VIDEO: A glimpse of British homes through the decades

Despite our lives and homes having dramatically changed over the last 40 years, new research released today finds that Brits are finding it hard to part with some of their decades-old house features.

Wednesday, 26th July 2017, 1:35 pm
Updated Monday, 11th September 2017, 12:48 pm
A 1970s living room

Almost a third of the surveyed Brits confessed they have décor or fittings in their house that are 40 years and older – nearly one in 10 Brits believe their carpet (9 per cent) and light fittings (10 per cent) have been there for 40 years or more, and amongst Brits aged 25-to-34, two in 10 believe their wallpaper has been around the longest.

The research by Vax further reveals that over a quarter of Brits have the same artex ceilings in their home today that they had in the 70s. And amongst other 70s’ house features that are still present in British homes today include: Lino floors (24 per cent), carpet in bathroom (15 per cent), patterned carpets (14 per cent) and pine kitchen cupboards (10 per cent)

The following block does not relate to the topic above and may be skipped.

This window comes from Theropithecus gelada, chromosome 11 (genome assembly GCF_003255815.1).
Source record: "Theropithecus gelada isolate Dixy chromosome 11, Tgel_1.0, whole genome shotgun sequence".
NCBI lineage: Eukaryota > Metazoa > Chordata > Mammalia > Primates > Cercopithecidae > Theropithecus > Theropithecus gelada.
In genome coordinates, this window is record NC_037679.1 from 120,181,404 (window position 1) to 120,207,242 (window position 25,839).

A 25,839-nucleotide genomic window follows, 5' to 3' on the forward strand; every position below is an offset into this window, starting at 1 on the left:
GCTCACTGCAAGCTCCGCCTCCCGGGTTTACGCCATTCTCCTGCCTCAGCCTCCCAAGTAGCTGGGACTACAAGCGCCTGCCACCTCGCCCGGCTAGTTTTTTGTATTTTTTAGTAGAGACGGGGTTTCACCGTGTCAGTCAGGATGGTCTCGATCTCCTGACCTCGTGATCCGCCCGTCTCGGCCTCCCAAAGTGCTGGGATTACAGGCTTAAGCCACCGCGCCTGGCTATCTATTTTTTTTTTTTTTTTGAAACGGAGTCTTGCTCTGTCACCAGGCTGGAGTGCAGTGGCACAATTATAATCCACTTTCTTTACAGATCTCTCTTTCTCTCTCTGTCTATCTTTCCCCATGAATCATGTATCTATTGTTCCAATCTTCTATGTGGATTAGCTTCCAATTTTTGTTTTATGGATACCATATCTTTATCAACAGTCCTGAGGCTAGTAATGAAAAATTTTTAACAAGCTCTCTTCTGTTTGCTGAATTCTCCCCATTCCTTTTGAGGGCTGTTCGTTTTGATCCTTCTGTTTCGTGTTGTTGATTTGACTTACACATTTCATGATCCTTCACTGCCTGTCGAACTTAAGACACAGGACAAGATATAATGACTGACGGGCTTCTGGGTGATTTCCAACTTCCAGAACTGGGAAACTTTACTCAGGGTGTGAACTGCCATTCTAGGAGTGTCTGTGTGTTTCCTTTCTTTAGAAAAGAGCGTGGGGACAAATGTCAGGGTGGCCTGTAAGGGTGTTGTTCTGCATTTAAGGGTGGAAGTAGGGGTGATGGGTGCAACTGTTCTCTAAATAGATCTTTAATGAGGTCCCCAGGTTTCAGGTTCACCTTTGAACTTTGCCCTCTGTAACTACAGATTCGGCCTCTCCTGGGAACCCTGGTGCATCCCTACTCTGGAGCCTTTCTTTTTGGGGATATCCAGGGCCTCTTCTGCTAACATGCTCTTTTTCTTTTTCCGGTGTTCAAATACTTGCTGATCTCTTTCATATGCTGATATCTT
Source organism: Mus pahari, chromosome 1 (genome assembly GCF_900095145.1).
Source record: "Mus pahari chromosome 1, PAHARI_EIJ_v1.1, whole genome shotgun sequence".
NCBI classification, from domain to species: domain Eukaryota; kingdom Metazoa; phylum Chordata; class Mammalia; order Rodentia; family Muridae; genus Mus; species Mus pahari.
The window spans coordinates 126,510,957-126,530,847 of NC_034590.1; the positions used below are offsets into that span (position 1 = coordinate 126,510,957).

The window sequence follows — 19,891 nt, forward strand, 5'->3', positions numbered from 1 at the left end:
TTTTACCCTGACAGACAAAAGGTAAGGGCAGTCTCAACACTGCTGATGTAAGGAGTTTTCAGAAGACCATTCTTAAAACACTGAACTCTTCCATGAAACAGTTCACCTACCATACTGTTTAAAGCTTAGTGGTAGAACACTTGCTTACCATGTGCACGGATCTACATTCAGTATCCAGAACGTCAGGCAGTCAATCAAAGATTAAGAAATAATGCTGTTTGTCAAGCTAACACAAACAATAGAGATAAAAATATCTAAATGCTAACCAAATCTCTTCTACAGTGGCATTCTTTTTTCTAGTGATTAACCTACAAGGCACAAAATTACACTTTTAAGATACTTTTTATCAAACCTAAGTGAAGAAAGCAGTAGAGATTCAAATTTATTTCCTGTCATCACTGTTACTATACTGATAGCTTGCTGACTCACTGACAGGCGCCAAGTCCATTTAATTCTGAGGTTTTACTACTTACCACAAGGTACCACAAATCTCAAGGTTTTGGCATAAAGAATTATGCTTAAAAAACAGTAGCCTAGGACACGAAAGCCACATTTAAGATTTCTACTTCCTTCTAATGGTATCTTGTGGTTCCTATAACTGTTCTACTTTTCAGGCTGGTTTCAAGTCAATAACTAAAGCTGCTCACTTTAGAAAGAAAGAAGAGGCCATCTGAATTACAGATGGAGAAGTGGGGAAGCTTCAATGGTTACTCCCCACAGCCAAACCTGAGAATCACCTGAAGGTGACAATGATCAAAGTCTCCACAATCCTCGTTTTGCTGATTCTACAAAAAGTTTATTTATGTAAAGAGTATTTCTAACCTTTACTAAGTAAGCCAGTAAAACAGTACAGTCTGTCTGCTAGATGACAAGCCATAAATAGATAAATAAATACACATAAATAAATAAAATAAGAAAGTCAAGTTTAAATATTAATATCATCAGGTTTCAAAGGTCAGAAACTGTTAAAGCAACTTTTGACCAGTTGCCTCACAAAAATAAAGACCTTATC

But even though Brits are living with their old household items, we also claim to be a nation of home improvers. A whopping 94 per cent say they have redecorated or remodeled a room in their homes in the last 5 years, with nearly half of them having made the changes in the last year.

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And when it comes to their home décor inspiration, almost a quarter of Brits turn to home decorating TV programmes for expert ideas.

TV property expert and former model, Amanda Lamb said: “Whether you have a penchant for 70s inspired coloured bathrooms or favour today’s sleek, minimalist finishes, your home should be a space you enjoy and a reflection of your own personality and style. Just because a feature was popularised in the seventies does not mean it has no place in modern interior design. The trick is to know the difference between stylish, and simply out-of-date. Bright patterned floors in an otherwise neutral, muted room can create the illusion of space. However, a cut-off of your grandma’s psychedelic carpet is less retro-chic and more plain-ugly.

“Ensuring the interior design works for the style of property, and suits the needs of you and your family, while staying on top of the upkeep through essential home cleaning and maintenance means it’ll not only become a home you love, it will also be reflected in the value of your property when it’s time to move on.”

Watch the video showing a chronological overview of home styles and trends through history here:"